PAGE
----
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"This dead butcher and his fiend-like Queen" Is this a fair assessment of Macbeth and Lady Macbeth?

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"This dead butcher and his fiend-like Queen" Is this a fair assessment of Macbeth and Lady Macbeth? The initial thing that I must do is try to define what is meant by the descriptions; "dead butcher" and "fiend-like Queen". Of course "dead" and "Queen" need no explanation as the characters were plainly these things. By butcher I think it is meant to signify that the speaker of these lines; Malcolm, Duncan's son, believed that Macbeth was an unthinking killer, and a killer of many it also denotes that he was, like a butcher, strong and skilled in his field, though not necessarily brave, as a butcher only kills defenceless animals. Malcolm wanted to say that Macbeth was a slaughterer of masses of people who, when murdered where defenceless. Like King Duncan in his sleep, and Macduff's family, though he was not directly the murderer of the Macduffs, he did order the massacre. With Lady Macbeth being described as "fiend-like" Malcolm sought to make out that Lady Macbeth was a cruel and wicked person, that she was inhuman and like a devil that is an agent of Satan, just as witches were, at that time, considered to be. An interesting definition of fiend is that of a fanatic-"a person motivated by irrational enthusiasm" (quote from Google 'fiend definition'.[http://www.google.co.uk/search?hl=en&lr=&oi=defmore&defl=en&q=define:fiend]). I do however find it interesting to note that Malcolm did not say she was a fiend, but merely that she was ...read more.


Whilst he wants them dead he cannot do it himself; whilst this does make him evil, it does not make him a butcher. The ordering of death becomes a pattern for Macbeth with the later order of the Macduffs' demise. Is it that Macbeth no longer has the stomach, or mind, for murder, or is it that he is simply using his kingly powers to do what he would if he had the ability, but since he is the King he can get others to do 'his dirty work'? During the banquet in Act 3Scene 4 Macbeth sees the ghost of Banquo and is very scared and angry: "If trembling I inhabit then". After the banquet has been brought to an early finish as Macbeth is 'unwell', Macbeth announces to his wife that he is going to seek out the witches: "I will tomorrow.../to the Weird Sisters." During the time of Shakespeare witches were considered to be agents of the Devil, to be visited by one would be terrible, but to seek a witch out was unheard of and a certainty of evil. However, perhaps to explain his actions Macbeth says "I am in blood/Stepped in so far, that should I wade no more,/Returning were as tedious as to go o'er." Showing that his has gone so far into evil that it would be as hard to come out as to go on, so he must go on, it is easier for him to go on murdering than to seek forgiveness for his deeds. ...read more.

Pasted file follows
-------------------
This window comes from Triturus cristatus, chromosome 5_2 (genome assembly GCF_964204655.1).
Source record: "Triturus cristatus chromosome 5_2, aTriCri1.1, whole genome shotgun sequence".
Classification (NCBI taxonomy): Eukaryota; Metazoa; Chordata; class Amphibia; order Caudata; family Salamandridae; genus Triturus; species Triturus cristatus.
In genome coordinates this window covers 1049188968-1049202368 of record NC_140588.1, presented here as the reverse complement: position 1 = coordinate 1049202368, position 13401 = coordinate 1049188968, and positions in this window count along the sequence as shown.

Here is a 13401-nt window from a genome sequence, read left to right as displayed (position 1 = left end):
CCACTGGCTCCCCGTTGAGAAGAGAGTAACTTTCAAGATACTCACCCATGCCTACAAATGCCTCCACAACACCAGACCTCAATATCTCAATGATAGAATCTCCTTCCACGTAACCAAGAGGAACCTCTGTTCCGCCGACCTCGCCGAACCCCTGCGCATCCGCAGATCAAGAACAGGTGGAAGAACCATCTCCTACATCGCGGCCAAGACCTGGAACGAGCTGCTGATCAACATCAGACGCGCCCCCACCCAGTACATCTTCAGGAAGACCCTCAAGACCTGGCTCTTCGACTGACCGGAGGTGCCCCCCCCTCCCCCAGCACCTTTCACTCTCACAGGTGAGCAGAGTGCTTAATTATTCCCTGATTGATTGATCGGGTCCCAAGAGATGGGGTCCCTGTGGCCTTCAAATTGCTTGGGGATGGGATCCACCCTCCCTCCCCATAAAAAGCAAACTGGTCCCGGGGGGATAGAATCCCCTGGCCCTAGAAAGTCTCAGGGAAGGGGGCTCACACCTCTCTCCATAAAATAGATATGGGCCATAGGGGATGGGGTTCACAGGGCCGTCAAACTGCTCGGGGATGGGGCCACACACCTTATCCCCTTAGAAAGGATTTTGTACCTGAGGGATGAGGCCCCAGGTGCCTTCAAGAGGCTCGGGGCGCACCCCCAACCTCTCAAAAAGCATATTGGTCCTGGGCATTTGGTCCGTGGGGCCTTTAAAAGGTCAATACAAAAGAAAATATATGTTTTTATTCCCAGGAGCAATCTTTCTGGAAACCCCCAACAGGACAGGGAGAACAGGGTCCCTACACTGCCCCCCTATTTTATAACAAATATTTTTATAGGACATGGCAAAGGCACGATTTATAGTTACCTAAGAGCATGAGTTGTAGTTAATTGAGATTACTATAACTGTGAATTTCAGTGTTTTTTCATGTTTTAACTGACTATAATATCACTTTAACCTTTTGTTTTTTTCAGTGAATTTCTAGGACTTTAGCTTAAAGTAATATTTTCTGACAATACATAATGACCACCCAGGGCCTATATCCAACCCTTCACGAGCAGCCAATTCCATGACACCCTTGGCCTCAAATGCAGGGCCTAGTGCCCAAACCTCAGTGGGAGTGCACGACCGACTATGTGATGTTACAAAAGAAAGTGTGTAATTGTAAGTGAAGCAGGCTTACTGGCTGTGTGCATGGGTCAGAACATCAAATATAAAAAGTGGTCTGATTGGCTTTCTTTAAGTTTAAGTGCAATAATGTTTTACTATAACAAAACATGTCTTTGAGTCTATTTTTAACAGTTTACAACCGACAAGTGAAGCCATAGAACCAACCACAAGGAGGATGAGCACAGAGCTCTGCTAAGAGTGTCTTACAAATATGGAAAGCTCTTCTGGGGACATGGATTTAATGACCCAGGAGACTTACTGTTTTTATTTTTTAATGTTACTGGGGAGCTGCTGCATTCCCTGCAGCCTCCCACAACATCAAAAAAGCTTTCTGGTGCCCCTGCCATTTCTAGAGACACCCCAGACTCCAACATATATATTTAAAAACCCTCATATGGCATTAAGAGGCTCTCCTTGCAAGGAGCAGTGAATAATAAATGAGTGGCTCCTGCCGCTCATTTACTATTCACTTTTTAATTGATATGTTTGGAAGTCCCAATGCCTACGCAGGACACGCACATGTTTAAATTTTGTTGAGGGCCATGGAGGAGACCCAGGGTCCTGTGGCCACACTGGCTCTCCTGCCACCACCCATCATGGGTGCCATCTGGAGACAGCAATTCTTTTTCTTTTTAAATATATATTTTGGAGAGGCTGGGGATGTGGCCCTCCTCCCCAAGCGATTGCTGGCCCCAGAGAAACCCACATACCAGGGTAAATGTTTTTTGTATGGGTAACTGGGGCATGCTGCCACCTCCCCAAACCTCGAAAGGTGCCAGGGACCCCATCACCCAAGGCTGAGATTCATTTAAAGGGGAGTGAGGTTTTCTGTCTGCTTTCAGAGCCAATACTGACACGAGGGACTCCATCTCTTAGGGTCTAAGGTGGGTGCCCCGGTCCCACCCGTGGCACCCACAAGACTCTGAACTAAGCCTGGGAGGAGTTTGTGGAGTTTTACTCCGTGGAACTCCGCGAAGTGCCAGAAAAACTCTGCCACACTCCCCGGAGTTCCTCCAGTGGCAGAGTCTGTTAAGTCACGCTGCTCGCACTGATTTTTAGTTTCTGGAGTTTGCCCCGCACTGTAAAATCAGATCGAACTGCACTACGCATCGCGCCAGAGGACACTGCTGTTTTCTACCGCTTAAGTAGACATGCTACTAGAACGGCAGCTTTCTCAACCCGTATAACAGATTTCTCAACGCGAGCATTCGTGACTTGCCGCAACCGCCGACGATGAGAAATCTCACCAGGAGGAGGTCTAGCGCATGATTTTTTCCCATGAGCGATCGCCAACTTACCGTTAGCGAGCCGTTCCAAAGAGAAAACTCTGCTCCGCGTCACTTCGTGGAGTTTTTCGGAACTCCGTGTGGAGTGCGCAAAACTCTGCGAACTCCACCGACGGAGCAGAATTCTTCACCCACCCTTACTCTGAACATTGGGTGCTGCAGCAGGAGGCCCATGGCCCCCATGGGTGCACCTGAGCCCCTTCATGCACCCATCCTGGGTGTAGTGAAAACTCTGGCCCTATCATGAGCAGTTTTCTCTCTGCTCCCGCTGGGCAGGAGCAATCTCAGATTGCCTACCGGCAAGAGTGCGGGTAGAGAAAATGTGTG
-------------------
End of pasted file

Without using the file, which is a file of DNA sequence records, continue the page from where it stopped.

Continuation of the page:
As he believes that his hands will never be clean. This is an example of 'proleptic irony' as later in the play it is blood on her hands that is the main part of her insanity. However at Act 2 it seems that the murder does not affect Lady Macbeth as she continues to help her husband even fainting in Scene 3 "Help me hence, ho! [Faints" when it seems that Macbeth will incriminate himself. During the early part of Act 3 Macbeth organises murders that he does not tell his wife about; "Lady Macbeth: "What's to be done?" Macbeth: "Be innocent of the knowledge, dearest chuck,"" this perhaps annoys Lady Macbeth, however Scene 3 of that same act shows her once more supporting Macbeth in a time of need, when he encounters the ghost Lady Macbeth tries to reassure the guests by telling them "My lord is often thus,/And hath been from his youth." Then she gets them to leave, presumably so Macbeth can keep face. Finally consoling her husband and saying "You lack the season of all natures, sleep." Mentioning that Macbeth has, by murdering the king broken the 'Great Chain of Being', this, like 'Divine Right' was strongly believed in during the times, it stated that everything in the universe had its correct place in a hierarchy, from the lowest being; mud, to the highest; God. ...read more.

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